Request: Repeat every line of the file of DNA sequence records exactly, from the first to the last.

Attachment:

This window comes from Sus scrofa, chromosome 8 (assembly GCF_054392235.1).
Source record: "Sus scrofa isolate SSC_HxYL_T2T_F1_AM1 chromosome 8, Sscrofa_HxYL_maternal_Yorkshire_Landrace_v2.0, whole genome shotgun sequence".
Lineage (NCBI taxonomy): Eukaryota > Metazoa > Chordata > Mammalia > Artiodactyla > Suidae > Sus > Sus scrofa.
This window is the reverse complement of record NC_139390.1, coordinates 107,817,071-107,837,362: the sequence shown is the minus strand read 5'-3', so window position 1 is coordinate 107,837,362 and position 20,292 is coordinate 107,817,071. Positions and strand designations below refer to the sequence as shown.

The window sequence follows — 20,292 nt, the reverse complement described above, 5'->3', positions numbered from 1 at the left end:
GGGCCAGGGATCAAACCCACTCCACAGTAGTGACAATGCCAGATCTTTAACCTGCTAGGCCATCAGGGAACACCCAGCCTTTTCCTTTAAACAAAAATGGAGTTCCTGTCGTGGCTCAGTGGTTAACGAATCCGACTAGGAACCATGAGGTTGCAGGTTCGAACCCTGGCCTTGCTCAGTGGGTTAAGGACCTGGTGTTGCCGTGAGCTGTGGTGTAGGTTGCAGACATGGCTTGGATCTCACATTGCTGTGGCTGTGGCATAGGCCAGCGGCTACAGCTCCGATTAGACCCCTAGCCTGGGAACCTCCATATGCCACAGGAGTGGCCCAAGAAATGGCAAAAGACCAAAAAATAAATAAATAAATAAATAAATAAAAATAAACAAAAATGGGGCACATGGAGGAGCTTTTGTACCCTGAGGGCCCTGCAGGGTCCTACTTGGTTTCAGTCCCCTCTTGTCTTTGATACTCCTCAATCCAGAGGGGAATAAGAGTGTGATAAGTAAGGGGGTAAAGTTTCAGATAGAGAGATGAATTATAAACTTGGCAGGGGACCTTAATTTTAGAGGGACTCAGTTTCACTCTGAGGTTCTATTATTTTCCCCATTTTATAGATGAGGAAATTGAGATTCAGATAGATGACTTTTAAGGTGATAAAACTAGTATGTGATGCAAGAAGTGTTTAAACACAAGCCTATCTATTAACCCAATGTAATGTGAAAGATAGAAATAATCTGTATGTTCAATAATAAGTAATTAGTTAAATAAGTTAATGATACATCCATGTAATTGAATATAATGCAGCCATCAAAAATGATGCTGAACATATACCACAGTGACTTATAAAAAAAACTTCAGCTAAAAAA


This window comes from Sus scrofa, chromosome 8 (assembly GCF_054392235.1).
Source record: "Sus scrofa isolate SSC_HxYL_T2T_F1_AM1 chromosome 8, Sscrofa_HxYL_maternal_Yorkshire_Landrace_v2.0, whole genome shotgun sequence".
Lineage (NCBI taxonomy): Eukaryota > Metazoa > Chordata > Mammalia > Artiodactyla > Suidae > Sus > Sus scrofa.
This window is the reverse complement of record NC_139390.1, coordinates 107,817,071-107,837,362: the sequence shown is the minus strand read 5'-3', so window position 1 is coordinate 107,837,362 and position 20,292 is coordinate 107,817,071. Positions and strand designations below refer to the sequence as shown.

The window sequence follows — 20,292 nt, the reverse complement described above, 5'->3', positions numbered from 1 at the left end:
GGGCCAGGGATCAAACCCACTCCACAGTAGTGACAATGCCAGATCTTTAACCTGCTAGGCCATCAGGGAACACCCAGCCTTTTCCTTTAAACAAAAATGGAGTTCCTGTCGTGGCTCAGTGGTTAACGAATCCGACTAGGAACCATGAGGTTGCAGGTTCGAACCCTGGCCTTGCTCAGTGGGTTAAGGACCTGGTGTTGCCGTGAGCTGTGGTGTAGGTTGCAGACATGGCTTGGATCTCACATTGCTGTGGCTGTGGCATAGGCCAGCGGCTACAGCTCCGATTAGACCCCTAGCCTGGGAACCTCCATATGCCACAGGAGTGGCCCAAGAAATGGCAAAAGACCAAAAAATAAATAAATAAATAAATAAATAAAAATAAACAAAAATGGGGCACATGGAGGAGCTTTTGTACCCTGAGGGCCCTGCAGGGTCCTACTTGGTTTCAGTCCCCTCTTGTCTTTGATACTCCTCAATCCAGAGGGGAATAAGAGTGTGATAAGTAAGGGGGTAAAGTTTCAGATAGAGAGATGAATTATAAACTTGGCAGGGGACCTTAATTTTAGAGGGACTCAGTTTCACTCTGAGGTTCTATTATTTTCCCCATTTTATAGATGAGGAAATTGAGATTCAGATAGATGACTTTTAAGGTGATAAAACTAGTATGTGATGCAAGAAGTGTTTAAACACAAGCCTATCTATTAACCCAATGTAATGTGAAAGATAGAAATAATCTGTATGTTCAATAATAAGTAATTAGTTAAATAAGTTAATGATACATCCATGTAATTGAATATAATGCAGCCATCAAAAATGATGCTGAACATATACCACAGTGACTTATAAAAAAAACTTCAGCTAAAAAA